Rand Paul Disappoints

Brian Beyer
Jan 27, 2012 at 7:41 PM

Rand Paul is good on some things, and not so good on others.

Earlier this week, Paul was detained in Nashville for refusing a pat down after an “anomaly” was spotted during his full body scan. The T.S.A. denies that he was detained citing some Orwellian semantics. His refusal was noble and deserves applause, especially when considering his standing as an American Senator.

But just because Rand is good on some issues of the warfare-police state should not give him a free pass from scrutiny. Case in point: Rand Paul voted for the Kirk-Menendez amendment on December 1, 2011. Equally disappointing is that his vote flew straight under the radar. Whether unnoticed or ignored, antiwar vigilantes failed on this one.

The Kirk-Menendez amendment (#1414) seeks “To require the imposition of sanctions with respect to the financial sector of  Iran, including the Central Bank of Iran.” The amendment’s main focus is on Iran’s oil industry: “Sanctions imposed…shall apply with respect to a foreign financial institution owned or controlled by the government of a foreign country including a central bank of a foreign country, only insofar as it engages in transactions for the sale or purchase of petroleum or petroleum products to or from Iran.”

This particular amendment could be seen as an act of war by itself, never mind the assassinations of nuclear scientiststhe mysterious explosions at Iranian military facilities, or the drone flights over Iran’s territory. To understand the gravity of the sanctions, just remember that oil accounts for 80% of Iran’s foreign currency revenues and 60% of the nation’s budget.

It is this type of financial suffocation that has many comparing these sanctions to those placed on Japan before World War II. Pat Buchanan recalls:

When France capitulated in June 1940, Japan moved into northern French Indochina. And though the United States had no interest there, we imposed an embargo on steel and scrap metal. After Hitler invaded Russia in June 1941, Japan moved into southern Indochina. FDR ordered all Japanese assets frozen.

But FDR did not want to cut off oil. As he told his Cabinet on July 18, an embargo meant war, for that would force oil-starved Japan to seize the oil fields of the Dutch East Indies. But a State Department lawyer named Dean Acheson drew up the sanctions in such a way as to block any Japanese purchases of U.S. oil. By the time FDR found out, in September, he could not back down.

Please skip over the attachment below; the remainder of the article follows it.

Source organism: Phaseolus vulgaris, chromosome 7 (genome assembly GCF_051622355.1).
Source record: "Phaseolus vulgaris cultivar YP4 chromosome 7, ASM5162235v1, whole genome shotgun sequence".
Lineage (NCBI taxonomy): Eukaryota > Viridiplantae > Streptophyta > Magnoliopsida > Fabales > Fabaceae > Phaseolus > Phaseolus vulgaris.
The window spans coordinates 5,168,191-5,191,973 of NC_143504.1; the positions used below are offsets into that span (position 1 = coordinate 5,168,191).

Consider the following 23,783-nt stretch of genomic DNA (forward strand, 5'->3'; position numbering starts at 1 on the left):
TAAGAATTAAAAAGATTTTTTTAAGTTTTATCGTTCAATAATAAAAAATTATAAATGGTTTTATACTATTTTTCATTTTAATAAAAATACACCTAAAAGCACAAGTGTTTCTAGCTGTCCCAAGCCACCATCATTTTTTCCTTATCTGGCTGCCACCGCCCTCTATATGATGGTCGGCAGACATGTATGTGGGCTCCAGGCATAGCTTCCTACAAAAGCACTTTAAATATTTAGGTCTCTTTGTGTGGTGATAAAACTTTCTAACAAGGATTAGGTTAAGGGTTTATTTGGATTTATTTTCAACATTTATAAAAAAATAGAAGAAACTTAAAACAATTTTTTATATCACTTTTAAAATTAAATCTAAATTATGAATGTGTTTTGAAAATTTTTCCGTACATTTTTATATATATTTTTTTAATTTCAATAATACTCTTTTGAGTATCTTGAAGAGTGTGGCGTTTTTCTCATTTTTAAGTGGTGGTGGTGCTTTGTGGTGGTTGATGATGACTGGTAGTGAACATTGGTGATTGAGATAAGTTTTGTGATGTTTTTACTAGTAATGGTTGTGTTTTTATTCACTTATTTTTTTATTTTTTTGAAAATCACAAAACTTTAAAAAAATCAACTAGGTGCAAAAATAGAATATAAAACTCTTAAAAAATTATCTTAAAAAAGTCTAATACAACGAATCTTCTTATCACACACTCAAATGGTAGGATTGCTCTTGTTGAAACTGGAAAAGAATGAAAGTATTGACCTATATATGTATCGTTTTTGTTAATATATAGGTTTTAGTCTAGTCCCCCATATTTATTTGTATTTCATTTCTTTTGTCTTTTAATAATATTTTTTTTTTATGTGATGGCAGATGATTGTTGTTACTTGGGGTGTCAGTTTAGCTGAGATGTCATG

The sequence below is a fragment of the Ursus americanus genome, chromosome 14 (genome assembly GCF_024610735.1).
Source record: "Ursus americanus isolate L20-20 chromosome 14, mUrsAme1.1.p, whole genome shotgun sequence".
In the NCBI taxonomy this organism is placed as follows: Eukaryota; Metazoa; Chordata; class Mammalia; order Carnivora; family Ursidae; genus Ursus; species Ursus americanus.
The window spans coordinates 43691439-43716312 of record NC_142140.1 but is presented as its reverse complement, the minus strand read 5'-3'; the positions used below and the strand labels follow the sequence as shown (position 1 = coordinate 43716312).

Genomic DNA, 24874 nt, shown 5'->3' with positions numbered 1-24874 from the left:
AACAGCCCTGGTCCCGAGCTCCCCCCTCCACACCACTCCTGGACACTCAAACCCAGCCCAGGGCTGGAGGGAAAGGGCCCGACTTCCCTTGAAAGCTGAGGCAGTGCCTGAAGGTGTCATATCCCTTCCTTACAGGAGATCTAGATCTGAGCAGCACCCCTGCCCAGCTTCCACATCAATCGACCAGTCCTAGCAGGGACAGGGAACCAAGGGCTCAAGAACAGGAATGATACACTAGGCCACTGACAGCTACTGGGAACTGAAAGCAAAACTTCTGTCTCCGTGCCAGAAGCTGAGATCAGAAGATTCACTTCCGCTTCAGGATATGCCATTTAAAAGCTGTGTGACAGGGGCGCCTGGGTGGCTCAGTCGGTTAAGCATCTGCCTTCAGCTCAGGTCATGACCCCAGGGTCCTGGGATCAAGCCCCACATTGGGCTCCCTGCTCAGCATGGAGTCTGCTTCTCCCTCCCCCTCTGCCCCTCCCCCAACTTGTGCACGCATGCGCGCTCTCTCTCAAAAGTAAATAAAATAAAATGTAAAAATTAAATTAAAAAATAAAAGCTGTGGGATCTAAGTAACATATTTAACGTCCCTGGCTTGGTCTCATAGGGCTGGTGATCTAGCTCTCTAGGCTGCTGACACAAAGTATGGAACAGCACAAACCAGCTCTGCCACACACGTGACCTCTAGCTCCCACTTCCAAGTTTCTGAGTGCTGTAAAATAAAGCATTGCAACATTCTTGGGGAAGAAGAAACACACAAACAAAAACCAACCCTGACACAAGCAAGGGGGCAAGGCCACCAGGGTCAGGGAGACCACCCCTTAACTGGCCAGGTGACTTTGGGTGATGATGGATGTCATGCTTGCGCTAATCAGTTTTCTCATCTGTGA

Facing a choice between death of the empire or fighting for its life, Japan decided to seize the oil fields of the Indies. And the only force capable of interfering was the U.S. fleet that FDR had conveniently moved from San Diego out to Honolulu.

And so Japan attacked. And so she was crushed and forced out of Vietnam, out of China, out of Manchuria.

Iran is quickly being backed into a corner with no way out. The Islamic Republic has shown incredible restraint, but patience is wearing thin.

The EU, following America’s lead, just passed an oil embargo on Iran. Mohammad Kossari, deputy head of parliament’s foreign affairs and national security committee, responded, “If any disruption happens regarding the sale of Iranian oil, the Strait of Hormuz will definitely be closed.” Closing the Strait of Hormuz will not be tolerated by the West for a mere nanosecond. Bombs would immediately start to fly.

A dog can only be poked in the eye so many times before it bites back.

Rand Paul certainly disappointed on this one.

Cross posted at the Come Home America blog. 

Well I personally prefer his dad's method.  Always vote with your philosophical view, whether it matters or not.

KTSontag's picture

Did it matter from a practical standpoint? No, but it's the principle that matters. 

Brian Beyer's picture

Sanctions actually hurt the poor more than anything.  Think about it.  Just because the elites are making less of a profit, doesn't mean they're not taking the same amount of money home.  What makes you believe that they're going to give that money to the workers and to the citizens who rely on the government for their pay, and take less money for themselves?  Sanctions are rich people giving less money to rich people who give less money to poor people.

KTSontag's picture

That's a really good point.  Someone should verify this as compromising principle is a big issue.

KTSontag's picture